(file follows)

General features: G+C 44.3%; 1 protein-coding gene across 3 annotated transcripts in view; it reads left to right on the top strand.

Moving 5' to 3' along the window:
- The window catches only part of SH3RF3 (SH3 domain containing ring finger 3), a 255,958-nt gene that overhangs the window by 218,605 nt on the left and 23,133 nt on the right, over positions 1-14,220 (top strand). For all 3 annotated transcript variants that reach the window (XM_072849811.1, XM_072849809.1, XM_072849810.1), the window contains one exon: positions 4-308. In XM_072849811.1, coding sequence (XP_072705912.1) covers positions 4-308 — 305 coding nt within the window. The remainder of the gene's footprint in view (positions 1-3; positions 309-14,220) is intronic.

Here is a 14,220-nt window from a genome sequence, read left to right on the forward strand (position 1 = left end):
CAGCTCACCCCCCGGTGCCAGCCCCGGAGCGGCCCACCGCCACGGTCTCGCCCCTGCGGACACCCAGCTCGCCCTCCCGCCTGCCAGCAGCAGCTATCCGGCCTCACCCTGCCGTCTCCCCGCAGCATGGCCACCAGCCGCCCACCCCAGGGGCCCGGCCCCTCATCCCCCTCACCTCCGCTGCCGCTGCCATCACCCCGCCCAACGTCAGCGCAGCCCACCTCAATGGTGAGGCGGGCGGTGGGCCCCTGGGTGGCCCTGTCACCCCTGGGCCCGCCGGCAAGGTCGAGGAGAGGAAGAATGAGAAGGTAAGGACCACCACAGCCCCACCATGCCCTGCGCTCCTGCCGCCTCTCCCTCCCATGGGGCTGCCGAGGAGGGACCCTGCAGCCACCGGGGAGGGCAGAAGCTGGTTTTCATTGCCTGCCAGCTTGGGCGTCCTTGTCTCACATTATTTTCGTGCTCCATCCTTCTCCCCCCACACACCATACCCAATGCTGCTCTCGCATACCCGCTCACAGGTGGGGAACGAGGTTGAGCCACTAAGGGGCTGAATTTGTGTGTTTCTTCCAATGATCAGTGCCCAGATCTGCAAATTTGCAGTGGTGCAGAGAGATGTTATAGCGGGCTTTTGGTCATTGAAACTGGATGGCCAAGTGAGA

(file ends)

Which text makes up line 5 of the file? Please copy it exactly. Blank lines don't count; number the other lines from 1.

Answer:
CAGCTCACCCCCCGGTGCCAGCCCCGGAGCGGCCCACCGCCACGGTCTCGCCCCTGCGGACACCCAGCTCGCCCTCCCGCCTGCCAGCAGCAGCTATCCGGCCTCACCCTGCCGTCTCCCCGCAGCATGGCCACCAGCCGCCCACCCCAGGGGCCCGGCCCCTCATCCCCCTCACCTCCGCTGCCGCTGCCATCACCCCGCCCAACGTCAGCGCAGCCCACCTCAATGGTGAGGCGGGCGGTGGGCCCCTGGGTGGCCCTGTCACCCCTGGGCCCGCCGGCAAGGTCGAGGAGAGGAAGAATGAGAAGGTAAGGACCACCACAGCCCCACCATGCCCTGCGCTCCTGCCGCCTCTCCCTCCCATGGGGCTGCCGAGGAGGGACCCTGCAGCCACCGGGGAGGGCAGAAGCTGGTTTTCATTGCCTGCCAGCTTGGGCGTCCTTGTCTCACATTATTTTCGTGCTCCATCCTTCTCCCCCCACACACCATACCCAATGCTGCTCTCGCATACCCGCTCACAGGTGGGGAACGAGGTTGAGCCACTAAGGGGCTGAATTTGTGTGTTTCTTCCAATGATCAGTGCCCAGATCTGCAAATTTGCAGTGGTGCAGAGAGATGTTATAGCGGGCTTTTGGTCATTGAAACTGGATGGCCAAGTGAGA